In February, the Department of Labor said that it would clarify the regulation’s language to make it absolutely clear that even in cases where a family farm is owned through a corporate structure or LLC, the family exemption will apply.
At the heart of this fight is a larger battle over how America thinks about farming.
A film released in 2010 called "The Harvest" portrayed teenage farm workers as akin sweatshop employees, trapped in a risky industry with low pay and few protections.
"We need the money," one young girl says during the film, describing her life as a migrant laborer. "I make like $64 a week."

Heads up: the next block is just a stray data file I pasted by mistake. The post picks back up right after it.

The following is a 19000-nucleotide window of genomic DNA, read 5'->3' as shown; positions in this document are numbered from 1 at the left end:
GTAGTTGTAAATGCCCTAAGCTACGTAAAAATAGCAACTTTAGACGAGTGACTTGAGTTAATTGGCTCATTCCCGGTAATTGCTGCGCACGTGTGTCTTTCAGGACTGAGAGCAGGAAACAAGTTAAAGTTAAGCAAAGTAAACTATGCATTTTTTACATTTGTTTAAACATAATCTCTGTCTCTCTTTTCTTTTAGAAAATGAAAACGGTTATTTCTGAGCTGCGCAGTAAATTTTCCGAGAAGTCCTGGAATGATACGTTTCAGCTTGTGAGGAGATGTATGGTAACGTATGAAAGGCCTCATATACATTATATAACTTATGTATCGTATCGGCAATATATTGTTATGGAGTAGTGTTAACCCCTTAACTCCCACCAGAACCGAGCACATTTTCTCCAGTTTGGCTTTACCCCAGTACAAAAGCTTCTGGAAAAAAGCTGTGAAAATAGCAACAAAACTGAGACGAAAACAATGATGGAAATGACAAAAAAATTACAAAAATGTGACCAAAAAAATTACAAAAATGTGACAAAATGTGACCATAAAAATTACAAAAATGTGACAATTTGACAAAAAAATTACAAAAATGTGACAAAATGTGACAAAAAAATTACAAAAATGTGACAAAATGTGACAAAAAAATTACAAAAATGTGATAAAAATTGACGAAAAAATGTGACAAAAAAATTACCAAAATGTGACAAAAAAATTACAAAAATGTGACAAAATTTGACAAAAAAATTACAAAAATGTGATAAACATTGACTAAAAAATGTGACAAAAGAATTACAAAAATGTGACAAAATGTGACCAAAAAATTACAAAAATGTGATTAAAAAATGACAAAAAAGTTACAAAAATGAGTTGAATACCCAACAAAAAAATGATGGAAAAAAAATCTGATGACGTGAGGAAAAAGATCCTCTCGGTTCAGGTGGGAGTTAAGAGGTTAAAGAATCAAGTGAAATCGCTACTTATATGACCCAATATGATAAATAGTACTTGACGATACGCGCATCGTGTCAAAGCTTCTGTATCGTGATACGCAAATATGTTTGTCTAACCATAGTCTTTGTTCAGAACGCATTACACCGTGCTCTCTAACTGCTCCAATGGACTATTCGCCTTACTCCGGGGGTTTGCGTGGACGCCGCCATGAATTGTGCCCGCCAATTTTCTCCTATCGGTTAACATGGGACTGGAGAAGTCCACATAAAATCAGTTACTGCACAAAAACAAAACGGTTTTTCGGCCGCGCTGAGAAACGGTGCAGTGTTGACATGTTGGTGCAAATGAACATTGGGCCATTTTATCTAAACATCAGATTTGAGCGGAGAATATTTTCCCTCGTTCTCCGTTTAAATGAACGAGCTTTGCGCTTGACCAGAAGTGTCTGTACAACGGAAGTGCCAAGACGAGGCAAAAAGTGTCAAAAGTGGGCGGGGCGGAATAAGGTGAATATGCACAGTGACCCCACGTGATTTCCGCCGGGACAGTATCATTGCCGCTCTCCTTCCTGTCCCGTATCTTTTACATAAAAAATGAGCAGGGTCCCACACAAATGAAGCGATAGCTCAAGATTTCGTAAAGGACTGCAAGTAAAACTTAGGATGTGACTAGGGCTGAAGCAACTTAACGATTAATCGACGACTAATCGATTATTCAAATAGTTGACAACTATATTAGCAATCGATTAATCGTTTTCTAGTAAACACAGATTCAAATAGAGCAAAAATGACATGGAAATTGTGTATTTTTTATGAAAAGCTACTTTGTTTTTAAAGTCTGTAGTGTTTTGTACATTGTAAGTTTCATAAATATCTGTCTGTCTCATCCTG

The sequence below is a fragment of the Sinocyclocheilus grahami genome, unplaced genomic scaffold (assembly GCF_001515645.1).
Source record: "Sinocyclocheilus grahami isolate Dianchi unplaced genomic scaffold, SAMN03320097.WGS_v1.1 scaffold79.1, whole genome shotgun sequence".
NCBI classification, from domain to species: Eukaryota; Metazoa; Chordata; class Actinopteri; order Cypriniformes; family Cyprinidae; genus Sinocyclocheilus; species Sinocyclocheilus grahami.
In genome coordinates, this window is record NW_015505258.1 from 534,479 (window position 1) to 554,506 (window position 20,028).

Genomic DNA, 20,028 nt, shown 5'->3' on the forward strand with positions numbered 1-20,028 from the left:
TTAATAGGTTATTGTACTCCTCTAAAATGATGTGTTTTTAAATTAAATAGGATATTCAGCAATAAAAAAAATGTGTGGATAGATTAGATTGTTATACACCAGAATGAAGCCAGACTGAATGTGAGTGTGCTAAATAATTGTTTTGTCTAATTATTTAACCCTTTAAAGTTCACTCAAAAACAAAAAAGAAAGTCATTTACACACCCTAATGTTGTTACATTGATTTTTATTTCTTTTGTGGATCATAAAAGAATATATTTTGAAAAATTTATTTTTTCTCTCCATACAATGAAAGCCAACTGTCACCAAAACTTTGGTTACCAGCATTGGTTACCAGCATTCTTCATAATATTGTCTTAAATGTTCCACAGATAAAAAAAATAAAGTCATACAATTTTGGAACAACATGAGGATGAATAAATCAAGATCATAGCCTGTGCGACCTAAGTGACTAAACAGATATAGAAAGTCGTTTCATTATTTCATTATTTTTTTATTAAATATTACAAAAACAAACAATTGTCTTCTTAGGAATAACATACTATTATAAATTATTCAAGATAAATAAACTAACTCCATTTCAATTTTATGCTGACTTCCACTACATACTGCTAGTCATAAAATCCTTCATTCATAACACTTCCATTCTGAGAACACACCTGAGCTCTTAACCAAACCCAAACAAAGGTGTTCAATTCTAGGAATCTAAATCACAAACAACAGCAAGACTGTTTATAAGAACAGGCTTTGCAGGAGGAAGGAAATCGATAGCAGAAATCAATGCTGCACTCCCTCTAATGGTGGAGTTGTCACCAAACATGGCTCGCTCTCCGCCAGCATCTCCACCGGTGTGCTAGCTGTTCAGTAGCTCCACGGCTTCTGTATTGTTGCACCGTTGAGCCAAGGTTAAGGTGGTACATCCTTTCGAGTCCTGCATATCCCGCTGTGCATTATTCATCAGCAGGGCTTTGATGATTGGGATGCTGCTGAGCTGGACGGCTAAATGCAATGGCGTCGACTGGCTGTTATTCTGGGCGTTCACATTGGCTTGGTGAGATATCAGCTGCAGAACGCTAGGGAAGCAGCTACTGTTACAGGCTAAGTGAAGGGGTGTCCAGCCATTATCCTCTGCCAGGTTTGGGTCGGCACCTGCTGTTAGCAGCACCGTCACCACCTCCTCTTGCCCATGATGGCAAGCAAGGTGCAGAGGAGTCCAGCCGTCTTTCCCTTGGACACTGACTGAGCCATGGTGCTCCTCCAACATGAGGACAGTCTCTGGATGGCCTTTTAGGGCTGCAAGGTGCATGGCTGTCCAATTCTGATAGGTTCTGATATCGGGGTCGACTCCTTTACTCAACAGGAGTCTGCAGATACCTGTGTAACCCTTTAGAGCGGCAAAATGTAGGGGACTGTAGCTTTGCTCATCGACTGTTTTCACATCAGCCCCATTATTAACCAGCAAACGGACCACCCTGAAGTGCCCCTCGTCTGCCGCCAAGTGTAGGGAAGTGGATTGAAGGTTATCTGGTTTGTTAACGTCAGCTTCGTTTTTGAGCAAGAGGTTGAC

Farms are bigger and more industrial than they were half a century ago.
But farm advocates say agriculture is still a traditional American way of life, a family enterprise that doesn’t warrant the same oversight that takes place in factories or other high risk occupations.
"If you don't have kids involved in farms at a young age, it's hard for them to gain the experience they need to decide that's the career they want to choose," said the Farm Bureau's Kelly Young.
Again, researchers say roughly two dozen teenagers die while working on farms every year.
Of those, roughly forty percent are paid employees who would be covered by these regulations as currently written. The other sixty percent are family-members who will likely be exempt.
Final language is expected to be issued by the Department of Labor this summer, unless Congress acts first to intervene and reshape the proposed rules.